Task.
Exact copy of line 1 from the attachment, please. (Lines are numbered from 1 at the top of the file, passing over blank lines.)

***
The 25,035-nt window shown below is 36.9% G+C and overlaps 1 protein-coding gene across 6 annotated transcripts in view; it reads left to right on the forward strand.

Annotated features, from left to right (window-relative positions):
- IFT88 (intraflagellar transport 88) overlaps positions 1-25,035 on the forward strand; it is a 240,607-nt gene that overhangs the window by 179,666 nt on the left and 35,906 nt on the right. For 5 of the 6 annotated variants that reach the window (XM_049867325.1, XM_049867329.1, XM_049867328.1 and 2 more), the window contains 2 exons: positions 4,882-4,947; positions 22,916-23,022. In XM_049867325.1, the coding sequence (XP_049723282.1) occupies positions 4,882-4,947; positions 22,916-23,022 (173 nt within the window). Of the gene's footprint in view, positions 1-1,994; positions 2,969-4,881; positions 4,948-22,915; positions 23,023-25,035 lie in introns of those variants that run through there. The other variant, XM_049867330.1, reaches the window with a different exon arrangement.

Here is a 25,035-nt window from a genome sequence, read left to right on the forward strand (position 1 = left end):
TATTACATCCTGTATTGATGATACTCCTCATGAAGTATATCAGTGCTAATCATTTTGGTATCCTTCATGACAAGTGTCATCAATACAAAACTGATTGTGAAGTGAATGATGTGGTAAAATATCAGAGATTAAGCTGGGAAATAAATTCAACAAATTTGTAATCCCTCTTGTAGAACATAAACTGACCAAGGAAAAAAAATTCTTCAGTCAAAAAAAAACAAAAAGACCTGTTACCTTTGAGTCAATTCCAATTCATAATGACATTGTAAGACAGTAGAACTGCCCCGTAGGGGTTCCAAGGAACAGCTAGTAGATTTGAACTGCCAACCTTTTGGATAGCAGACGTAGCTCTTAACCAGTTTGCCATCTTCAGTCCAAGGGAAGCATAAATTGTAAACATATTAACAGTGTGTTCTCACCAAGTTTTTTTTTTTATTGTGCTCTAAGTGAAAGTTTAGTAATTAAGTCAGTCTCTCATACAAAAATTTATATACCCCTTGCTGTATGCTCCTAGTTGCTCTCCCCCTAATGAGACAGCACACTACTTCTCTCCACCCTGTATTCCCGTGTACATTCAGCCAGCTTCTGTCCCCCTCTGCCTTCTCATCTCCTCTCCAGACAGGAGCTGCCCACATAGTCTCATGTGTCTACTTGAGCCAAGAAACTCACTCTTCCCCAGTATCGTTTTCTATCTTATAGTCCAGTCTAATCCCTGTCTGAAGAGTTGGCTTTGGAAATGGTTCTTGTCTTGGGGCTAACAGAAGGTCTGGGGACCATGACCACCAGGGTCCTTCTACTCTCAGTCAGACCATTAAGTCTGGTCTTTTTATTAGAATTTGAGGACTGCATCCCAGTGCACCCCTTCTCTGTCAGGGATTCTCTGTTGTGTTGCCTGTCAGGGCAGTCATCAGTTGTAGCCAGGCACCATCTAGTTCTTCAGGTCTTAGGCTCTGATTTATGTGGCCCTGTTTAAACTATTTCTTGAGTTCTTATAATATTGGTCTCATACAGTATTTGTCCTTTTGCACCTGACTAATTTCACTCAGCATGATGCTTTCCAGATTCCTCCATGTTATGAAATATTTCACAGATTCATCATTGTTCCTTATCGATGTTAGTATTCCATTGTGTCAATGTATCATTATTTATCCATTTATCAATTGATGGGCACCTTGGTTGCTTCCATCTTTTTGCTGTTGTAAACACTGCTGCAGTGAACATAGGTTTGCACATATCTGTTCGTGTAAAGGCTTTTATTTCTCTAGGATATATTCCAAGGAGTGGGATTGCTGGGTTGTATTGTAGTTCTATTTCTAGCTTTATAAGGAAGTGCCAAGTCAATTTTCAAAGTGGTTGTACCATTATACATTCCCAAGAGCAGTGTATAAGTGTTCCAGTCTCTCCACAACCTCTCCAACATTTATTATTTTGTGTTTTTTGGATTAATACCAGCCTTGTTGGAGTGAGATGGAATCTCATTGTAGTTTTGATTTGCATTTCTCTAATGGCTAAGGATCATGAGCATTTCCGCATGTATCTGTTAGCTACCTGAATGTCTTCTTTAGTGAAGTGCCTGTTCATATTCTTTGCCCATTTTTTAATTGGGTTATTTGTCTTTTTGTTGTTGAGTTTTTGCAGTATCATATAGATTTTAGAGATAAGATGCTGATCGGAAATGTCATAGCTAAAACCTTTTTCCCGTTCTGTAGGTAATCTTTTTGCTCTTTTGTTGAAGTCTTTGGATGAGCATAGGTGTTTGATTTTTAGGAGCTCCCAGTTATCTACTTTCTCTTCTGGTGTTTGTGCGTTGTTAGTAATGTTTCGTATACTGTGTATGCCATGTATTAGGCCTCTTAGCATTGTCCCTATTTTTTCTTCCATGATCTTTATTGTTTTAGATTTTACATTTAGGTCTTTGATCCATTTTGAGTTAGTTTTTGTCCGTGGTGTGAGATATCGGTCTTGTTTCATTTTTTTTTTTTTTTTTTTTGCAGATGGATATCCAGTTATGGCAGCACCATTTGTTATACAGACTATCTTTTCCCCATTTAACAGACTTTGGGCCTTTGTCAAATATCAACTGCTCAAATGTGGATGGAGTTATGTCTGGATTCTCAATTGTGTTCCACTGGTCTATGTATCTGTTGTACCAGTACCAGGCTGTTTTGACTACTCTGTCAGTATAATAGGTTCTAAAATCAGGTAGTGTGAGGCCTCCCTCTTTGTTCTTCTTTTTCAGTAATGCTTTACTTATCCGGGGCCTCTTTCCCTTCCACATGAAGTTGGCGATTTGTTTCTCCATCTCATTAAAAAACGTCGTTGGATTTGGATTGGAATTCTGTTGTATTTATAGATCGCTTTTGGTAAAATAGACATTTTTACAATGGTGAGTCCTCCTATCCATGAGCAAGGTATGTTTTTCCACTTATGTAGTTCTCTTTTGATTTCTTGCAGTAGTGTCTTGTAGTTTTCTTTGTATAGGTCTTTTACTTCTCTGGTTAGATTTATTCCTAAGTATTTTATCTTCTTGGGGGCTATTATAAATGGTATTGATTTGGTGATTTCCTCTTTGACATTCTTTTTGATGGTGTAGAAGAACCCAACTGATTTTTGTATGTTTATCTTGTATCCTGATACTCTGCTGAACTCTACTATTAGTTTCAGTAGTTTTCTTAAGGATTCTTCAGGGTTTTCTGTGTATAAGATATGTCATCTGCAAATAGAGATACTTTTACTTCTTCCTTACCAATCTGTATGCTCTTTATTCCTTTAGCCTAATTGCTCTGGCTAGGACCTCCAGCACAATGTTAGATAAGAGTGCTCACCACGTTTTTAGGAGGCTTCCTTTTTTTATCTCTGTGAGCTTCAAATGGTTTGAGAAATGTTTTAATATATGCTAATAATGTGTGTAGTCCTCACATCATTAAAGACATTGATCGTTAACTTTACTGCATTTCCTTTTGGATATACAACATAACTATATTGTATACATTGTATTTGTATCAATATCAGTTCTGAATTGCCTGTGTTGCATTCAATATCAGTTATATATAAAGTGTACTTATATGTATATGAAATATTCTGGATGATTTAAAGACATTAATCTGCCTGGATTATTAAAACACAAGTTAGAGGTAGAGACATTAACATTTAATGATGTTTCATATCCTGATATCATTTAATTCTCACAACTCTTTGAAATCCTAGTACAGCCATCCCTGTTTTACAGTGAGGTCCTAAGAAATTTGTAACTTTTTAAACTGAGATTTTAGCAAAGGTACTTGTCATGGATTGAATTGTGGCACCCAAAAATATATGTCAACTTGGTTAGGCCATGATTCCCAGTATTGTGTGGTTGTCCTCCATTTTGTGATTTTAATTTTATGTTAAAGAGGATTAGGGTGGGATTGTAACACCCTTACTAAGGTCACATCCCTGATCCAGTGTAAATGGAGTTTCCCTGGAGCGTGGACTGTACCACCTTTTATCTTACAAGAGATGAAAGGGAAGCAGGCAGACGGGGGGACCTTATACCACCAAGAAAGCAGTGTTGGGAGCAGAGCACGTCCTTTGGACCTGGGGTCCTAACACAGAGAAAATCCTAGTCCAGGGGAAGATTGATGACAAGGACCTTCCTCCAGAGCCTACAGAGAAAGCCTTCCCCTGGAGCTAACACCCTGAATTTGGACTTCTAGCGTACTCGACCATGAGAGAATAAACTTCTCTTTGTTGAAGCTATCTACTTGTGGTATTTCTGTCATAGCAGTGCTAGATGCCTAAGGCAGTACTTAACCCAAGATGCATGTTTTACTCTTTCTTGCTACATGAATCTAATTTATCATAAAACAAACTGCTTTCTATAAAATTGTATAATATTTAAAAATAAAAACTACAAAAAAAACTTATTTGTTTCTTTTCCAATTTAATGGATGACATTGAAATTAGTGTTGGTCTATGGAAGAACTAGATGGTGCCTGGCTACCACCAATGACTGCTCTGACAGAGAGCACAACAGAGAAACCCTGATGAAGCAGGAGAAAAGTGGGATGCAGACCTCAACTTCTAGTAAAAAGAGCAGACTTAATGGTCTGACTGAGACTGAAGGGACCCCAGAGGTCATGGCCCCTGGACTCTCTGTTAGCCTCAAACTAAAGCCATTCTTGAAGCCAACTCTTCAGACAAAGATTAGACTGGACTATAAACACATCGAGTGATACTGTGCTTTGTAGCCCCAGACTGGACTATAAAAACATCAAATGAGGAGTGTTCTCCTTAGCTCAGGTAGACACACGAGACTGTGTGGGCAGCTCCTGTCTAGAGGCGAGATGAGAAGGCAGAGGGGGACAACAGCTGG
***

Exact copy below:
The 25,035-nt window shown below is 36.9% G+C and overlaps 1 protein-coding gene across 6 annotated transcripts in view; it reads left to right on the forward strand.